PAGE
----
This section is from the book "Philadelphia Cook Book: A Manual Of Home Economies", by Sarah Tyson Heston Rorer. Also available from Amazon: Philadelphia Cook Book.
Procure a nice chicken one year old. Singe and clean as directed. Make a stuffing from one large cupful of stale bread crumbs, one tablespoonful of melted butter, a tablespoonful of chopped parsley, salt and pepper to taste. Fill the space from which you took the crop, sew up the slit in the skin, fold it over and fasten it on the back of the chicken with a small skewer; put the remainder of the stuffing in the body of the chicken; do not pack it or the dressing will be heavy. Sew up the vent, place the chicken on a table with the breast up and the rump towards you; push the legs up under the skin, cross them and fasten with a small skewer to the bone of the rump. Turn the wings back, run another small skewer through them and the body of the chicken. Now tie the legs together, wrap the twine around the end of the skewer and bring it up the back, wrap it around the ends of the wing skewer, and tie tightly. Put two slices of bacon in the bottom of a baking-pan, lay the chicken on them, cover the bottom of the pan with water, add a teaspoonful of salt, and bake in a quick oven fifteen minutes to every pound. Baste every ten minutes, first with the water, and afterwards with its own dripping. Fifteen minutes before the chicken is done, baste the breast of the chicken with melted butter, dredge thickly with flour, and put back in the oven to brown. When done, remove first the strings then the skewers, place on a hot dish and garnish with parsley.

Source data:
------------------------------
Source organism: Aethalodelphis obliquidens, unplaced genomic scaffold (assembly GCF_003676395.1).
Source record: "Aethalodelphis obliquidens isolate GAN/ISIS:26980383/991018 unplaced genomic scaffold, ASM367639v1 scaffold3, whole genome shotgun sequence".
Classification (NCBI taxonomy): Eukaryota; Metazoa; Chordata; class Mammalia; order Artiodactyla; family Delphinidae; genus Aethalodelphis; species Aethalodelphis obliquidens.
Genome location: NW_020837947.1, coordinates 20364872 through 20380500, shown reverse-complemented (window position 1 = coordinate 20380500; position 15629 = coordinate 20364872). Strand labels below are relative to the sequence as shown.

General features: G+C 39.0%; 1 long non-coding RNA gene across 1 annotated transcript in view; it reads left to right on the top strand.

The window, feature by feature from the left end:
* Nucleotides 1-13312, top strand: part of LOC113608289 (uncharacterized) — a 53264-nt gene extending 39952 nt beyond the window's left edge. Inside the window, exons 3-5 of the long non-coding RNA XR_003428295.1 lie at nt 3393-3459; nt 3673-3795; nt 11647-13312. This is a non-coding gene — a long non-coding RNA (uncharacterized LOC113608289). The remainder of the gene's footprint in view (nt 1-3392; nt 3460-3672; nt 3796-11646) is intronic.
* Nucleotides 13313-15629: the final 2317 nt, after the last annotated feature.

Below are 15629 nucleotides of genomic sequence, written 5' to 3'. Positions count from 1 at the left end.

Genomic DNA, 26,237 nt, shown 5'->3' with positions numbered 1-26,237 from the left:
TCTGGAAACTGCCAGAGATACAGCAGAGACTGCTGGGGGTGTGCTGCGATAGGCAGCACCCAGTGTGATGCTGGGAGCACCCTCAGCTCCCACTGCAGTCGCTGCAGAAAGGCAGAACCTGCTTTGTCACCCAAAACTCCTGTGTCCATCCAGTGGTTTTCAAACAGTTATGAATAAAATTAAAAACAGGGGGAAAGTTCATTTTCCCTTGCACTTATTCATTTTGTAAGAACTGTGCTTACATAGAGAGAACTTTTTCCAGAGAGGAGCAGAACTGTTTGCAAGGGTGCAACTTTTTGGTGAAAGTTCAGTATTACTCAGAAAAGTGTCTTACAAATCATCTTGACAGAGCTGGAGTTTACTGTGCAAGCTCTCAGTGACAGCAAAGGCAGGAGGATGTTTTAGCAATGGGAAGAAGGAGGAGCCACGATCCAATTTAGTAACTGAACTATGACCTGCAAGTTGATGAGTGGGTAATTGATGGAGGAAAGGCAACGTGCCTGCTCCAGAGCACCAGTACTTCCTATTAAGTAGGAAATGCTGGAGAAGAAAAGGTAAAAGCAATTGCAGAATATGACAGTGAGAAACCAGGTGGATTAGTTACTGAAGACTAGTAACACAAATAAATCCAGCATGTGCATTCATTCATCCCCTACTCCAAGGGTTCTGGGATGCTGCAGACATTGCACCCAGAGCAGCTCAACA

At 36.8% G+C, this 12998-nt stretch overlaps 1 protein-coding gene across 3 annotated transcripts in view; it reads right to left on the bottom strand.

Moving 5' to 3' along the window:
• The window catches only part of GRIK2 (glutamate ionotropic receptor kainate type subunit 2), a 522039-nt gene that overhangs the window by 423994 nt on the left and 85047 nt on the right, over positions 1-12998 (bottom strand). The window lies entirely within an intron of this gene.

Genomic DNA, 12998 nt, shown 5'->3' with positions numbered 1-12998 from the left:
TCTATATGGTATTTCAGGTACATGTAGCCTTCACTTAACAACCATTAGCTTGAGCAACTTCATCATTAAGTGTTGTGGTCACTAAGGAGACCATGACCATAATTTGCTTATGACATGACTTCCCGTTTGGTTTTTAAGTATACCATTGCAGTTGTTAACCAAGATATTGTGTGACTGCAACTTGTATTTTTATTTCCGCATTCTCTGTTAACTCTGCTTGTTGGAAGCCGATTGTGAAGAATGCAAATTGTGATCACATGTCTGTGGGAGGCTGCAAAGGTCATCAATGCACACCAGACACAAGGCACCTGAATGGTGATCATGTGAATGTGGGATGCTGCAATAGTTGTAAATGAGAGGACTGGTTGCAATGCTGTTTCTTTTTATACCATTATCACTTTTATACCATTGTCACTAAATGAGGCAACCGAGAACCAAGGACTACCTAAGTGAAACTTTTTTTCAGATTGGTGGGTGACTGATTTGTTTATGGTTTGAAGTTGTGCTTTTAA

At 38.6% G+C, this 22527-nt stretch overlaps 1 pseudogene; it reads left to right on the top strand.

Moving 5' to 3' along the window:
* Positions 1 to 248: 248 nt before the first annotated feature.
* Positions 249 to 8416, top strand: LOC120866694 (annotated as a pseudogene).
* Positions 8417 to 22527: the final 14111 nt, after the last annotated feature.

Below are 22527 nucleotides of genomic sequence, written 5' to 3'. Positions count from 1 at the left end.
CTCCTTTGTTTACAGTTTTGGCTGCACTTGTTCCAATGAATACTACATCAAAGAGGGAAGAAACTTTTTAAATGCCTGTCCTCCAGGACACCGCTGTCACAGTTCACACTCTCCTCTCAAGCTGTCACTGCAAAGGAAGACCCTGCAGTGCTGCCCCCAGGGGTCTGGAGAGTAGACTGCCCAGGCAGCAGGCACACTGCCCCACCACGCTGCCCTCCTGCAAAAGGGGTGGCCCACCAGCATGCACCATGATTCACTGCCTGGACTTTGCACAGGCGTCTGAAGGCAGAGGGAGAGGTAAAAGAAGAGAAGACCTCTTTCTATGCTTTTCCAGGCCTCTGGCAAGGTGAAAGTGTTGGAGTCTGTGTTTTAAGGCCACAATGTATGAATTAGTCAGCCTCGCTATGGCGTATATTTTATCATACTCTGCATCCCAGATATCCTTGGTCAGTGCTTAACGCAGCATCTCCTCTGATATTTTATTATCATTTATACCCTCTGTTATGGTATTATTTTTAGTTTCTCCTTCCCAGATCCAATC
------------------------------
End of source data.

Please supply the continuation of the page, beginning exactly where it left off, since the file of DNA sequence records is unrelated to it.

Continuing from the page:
Put the giblets in a saucepan and cover with cold water, place on a moderate fire and let simmer as long as the chicken roasts. Then cut them fine. Add one tablespoonful of flour to the pan in which the chicken was roasted, stir over the fire until a nice brown, then add a half-pint of the liquor in which the giblets were boiled, stir constantly until it boils; now add the chopped giblets, season to taste, and serve in a boat.
Draw and clean as directed. Tie the legs and wings the same as for Roast Chicken. Lard the breast with small lardoons about an inch apart, making two rows on each side. Place the chicken in a baking-pan, put a tablespoon-ful of butter and a half-teaspoonful of salt in the pan, place in a quick oven, and baste every ten minutes. Roast fifteen minutes to every pound if the chicken is young. Serve with brown sauce.
Draw and clean the chicken as directed. Roast one quart of large chestnuts; when done, remove the shells and mash. Put one-half the chestnuts in a bowl, add a table-spoonful of butter, a teaspoonful of salt, and a dash of pepper, mix and fill the chicken the same as with bread crumbs. Lard the breast thickly with salt pork; place the chicken in a baking-pan, add a half-cup of water and a half-teaspoonful of salt; roast in a quick oven fifteen minutes to each pound, basting every ten minutes. When done, dish, remove the strings and skewers, garnish with parsley. Put the remaining chestnuts in the pan in which the chicken was roasted, mix well, add a half-pint of stock, stir until it boils, add salt and pepper to taste, and serve in a boat.
Chickens may also be stuffed with oyster or potato stuffing.